The following is a guest post from regular contributor, Sharon at Mom of 6.
I think it’s really important that kids regularly keep up with some sort of academic endeavors throughout the summer months, so that when they return to school in the fall, they will essentially be at the same level as when they left school in June and not have lost any of what they had learned throughout the entire school year. Which is why in our family I make a little time during the summer for reading, writing, and arithmetic (as the old song goes). But how to do it in a way that inspires kids? Or at least makes them willing participants?
Appeal to Their Love of Tech
Since four of my six kids have now saved up their own money and purchased an “iDevice” of some sort (iPad, iPad mini, or iTouch), and they each LOVE that device (in the same way that I used to covet TV as a kid!), why not take advantage of that enthusiasm and offer them a way to do meaningful academic review on their beloved device? A book read on an iPad using the Kindle app, is still a book! And math facts practiced on a fun math app is still a lesson learned (ore reviewed anyway)!
The best summer incentive plan that I have found, is to allow my kids to earn cold-hard-cash for their efforts. But rather than just paying them weekly as you might dole out an allowance, we like to add the money to envelopes that are specifically labeled for “vacation souvenirs”. I love doing this because it gives the kids “fun money” to use on whatever their hearts desire while on vacation (even if what they spend their money on makes me cringe!) and they earn it the right way- vs. having me just pay for souvenirs!
A great way to inspire kids to read throughout the summer is to head over to your local public library and see what types of activities they offer this time of year. Our library has book clubs for kids and young adults, and also publishes a summer reading list by grade level. Ours even holds a contest for kids to track the number of books they read over the summer, rewarding them with an ice cream social before school starts again. Partnering with your local children’s librarian will also help you to select books for kids that really keep their interest and make reading a fun and enjoyable thing to do. And many public libraries also allow you to download books onto your e-reader for free just as you would borrow a hard-copy book!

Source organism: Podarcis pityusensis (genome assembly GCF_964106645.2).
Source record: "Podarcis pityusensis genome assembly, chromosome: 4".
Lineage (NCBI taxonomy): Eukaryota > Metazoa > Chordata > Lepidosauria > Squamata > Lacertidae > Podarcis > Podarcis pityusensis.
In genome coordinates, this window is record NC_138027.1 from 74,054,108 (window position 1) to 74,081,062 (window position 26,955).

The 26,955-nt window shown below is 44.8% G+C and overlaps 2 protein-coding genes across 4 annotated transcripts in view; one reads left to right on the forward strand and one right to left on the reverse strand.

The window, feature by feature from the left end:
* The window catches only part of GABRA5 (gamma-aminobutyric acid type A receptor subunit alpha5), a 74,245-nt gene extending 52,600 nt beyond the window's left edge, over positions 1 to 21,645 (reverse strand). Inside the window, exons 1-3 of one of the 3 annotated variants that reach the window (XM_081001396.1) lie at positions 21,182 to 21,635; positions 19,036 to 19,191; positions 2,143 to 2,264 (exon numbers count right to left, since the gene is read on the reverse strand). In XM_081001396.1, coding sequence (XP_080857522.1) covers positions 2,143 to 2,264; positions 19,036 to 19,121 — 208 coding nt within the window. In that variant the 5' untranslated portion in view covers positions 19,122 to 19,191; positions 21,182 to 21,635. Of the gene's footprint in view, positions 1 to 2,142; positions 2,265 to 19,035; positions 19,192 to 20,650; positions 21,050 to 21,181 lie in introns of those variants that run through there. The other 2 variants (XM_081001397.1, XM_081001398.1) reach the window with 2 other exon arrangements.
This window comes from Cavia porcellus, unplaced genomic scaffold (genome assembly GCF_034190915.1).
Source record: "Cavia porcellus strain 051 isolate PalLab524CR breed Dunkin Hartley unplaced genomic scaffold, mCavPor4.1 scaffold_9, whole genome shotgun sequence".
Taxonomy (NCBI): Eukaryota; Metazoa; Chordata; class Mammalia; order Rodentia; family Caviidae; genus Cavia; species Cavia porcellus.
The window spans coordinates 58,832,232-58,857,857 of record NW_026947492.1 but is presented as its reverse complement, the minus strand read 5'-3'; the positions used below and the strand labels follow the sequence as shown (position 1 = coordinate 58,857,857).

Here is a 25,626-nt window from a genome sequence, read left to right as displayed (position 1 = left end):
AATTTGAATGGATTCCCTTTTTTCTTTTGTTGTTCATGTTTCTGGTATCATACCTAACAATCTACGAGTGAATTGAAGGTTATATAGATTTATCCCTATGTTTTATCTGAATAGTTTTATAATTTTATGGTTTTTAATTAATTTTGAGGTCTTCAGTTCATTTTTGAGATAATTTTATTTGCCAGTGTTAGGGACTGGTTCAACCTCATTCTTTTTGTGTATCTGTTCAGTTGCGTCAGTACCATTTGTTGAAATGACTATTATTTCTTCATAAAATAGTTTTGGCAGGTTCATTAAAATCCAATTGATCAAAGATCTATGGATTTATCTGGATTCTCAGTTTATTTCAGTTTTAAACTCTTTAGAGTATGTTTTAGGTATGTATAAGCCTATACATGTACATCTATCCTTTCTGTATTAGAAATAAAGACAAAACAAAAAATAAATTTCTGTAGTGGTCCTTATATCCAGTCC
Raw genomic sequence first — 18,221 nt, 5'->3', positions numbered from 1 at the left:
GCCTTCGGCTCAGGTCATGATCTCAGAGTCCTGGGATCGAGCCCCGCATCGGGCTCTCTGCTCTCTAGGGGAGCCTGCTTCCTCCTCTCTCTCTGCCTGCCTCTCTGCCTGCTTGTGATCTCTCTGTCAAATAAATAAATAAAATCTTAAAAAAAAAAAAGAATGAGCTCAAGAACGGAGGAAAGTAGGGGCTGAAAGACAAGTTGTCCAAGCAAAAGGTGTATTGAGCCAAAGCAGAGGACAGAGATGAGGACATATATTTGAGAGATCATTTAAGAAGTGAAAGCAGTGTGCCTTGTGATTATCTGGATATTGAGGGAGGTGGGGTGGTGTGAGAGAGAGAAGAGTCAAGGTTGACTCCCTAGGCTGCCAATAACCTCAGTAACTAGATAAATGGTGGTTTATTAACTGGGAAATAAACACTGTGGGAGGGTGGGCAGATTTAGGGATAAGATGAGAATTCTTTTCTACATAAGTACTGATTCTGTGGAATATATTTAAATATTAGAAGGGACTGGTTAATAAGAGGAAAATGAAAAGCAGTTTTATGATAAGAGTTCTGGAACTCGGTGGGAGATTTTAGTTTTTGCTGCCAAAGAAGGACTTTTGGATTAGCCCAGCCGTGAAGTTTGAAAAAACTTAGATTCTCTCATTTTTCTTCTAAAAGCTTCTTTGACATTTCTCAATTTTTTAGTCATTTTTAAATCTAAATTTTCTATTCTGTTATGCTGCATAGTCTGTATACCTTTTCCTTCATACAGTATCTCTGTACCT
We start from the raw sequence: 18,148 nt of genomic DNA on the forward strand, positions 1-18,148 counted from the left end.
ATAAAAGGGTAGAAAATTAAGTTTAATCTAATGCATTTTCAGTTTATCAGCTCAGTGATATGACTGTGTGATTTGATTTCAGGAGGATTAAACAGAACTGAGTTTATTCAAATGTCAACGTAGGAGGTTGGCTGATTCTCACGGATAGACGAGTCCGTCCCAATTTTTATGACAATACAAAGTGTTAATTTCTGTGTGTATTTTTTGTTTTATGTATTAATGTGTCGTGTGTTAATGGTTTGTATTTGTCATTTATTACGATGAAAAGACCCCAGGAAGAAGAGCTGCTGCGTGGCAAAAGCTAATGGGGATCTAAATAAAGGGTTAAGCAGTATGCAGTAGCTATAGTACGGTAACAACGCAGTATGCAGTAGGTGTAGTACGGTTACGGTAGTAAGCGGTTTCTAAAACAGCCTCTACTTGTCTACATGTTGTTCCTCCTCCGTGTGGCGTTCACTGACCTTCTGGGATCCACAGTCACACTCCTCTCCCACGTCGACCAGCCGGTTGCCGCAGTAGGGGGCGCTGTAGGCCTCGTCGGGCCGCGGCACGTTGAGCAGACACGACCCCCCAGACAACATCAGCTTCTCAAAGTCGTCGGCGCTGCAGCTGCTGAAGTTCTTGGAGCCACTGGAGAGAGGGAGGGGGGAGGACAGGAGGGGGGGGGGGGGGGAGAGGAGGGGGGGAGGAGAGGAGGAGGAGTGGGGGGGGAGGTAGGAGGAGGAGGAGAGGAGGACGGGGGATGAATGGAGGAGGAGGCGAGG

Writing this is the one area that my kids like to do the least over the summer, because none of them true truly love the art of writing. For my younger kids (ages 7-9) their writing assignment will take the form of keeping a journal. Once or twice a week, I am asking them to tell a story of something we did over the summer. They can add a picture (either by drawing one or gluing in a printed photo) and what I really want them to get out of this is to practice creating a paragraph of several sentences- one that introduces the topic, one that offers details, and one the gives a conclusion. If I can continue to hone their writing skills in this manner it will put them on good footing when they return to school, and it also allows them to practice their handwriting skills and spelling.
When it comes to my older kids (ages 9-12), I really want them to focus in on the art of editing their work. So I’m going to be showing them how to use the Dragon Dictation app on their iDevices to dictate longer stories, and how they can then edit those stories (after they’ve cut and pasted them into Evernote) for spelling, proper word usage, and to expand details so that they learn to become better writers through the editing process.
This summer we will once again be using one of my favorite math review websites called IXL. It does require a subscription to use, and last summer I purchased a three month membership for each of my kids- but this year, our school system began using IXL for homework, so my kids can continue to use their school-based membership all summer long. Another fun match website that we use (but it is much more “game-based”) is Cool Math Games.
Do you plan to have your kids engage in a little academic activities during the summer? If so what tools, apps, software, workbooks do you intend to use? please leave a comment and share your game plan with us!
If you get a chance, I hope you’ll stop by to see me at Momof6 – a place where I write about organizing your home, using a family calendar, creating household routines, hosting at-home birthday parties, and holding a DIY summer camp! You can also find me on Facebook, Twitter (@sharonmomof6), and Pinterest!
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